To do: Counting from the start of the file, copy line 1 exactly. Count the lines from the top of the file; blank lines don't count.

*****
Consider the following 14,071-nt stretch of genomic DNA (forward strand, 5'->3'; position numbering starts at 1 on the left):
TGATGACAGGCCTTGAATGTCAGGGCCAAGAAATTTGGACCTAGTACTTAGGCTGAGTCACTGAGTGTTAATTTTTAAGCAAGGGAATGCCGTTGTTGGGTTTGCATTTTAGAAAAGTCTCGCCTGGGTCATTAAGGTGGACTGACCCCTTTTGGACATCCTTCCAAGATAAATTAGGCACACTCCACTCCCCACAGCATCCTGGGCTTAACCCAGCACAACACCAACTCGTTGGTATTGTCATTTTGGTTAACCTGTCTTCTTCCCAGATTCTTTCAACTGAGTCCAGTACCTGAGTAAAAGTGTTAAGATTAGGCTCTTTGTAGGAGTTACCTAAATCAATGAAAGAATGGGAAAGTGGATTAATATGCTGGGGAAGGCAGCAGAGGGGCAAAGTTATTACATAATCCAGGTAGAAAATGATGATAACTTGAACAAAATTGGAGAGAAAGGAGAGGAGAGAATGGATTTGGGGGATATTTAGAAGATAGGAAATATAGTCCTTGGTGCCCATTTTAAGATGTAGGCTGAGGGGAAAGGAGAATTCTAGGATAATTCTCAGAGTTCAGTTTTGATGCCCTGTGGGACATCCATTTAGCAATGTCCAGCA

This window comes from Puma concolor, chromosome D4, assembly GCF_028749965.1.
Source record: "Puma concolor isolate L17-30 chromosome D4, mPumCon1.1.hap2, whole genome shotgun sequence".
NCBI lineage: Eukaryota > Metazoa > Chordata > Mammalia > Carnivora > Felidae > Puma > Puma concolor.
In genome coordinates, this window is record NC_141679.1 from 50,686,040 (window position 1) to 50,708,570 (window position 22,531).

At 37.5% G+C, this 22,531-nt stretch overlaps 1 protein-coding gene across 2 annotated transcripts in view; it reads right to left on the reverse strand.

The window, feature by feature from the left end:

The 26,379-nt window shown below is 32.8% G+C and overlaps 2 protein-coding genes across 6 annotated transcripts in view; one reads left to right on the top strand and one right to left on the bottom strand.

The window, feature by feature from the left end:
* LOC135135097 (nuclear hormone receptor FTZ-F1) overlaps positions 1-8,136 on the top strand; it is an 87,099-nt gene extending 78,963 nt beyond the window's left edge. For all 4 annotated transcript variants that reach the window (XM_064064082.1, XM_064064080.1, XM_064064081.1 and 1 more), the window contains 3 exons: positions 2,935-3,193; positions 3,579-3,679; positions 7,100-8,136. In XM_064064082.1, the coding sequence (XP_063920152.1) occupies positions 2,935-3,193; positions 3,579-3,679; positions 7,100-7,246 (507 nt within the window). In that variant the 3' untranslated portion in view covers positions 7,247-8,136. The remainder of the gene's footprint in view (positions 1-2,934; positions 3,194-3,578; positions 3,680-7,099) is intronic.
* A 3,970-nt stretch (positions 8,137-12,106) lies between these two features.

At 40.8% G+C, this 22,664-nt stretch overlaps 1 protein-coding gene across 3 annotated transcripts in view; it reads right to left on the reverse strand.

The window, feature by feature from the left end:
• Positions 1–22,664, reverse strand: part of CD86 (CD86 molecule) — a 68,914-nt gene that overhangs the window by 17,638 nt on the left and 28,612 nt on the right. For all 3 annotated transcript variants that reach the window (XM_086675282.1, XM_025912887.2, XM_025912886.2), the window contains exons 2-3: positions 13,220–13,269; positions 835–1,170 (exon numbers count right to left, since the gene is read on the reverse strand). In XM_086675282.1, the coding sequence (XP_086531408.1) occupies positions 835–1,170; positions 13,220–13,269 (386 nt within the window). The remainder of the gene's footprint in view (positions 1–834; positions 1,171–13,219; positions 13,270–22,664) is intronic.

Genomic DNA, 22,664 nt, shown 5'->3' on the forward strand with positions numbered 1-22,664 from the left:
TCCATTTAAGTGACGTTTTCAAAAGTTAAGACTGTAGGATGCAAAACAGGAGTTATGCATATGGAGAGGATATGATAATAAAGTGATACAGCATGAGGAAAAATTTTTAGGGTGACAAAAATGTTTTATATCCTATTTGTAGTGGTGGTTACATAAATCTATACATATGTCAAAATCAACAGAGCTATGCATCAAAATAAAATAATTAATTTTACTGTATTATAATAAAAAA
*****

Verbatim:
Consider the following 14,071-nt stretch of genomic DNA (forward strand, 5'->3'; position numbering starts at 1 on the left):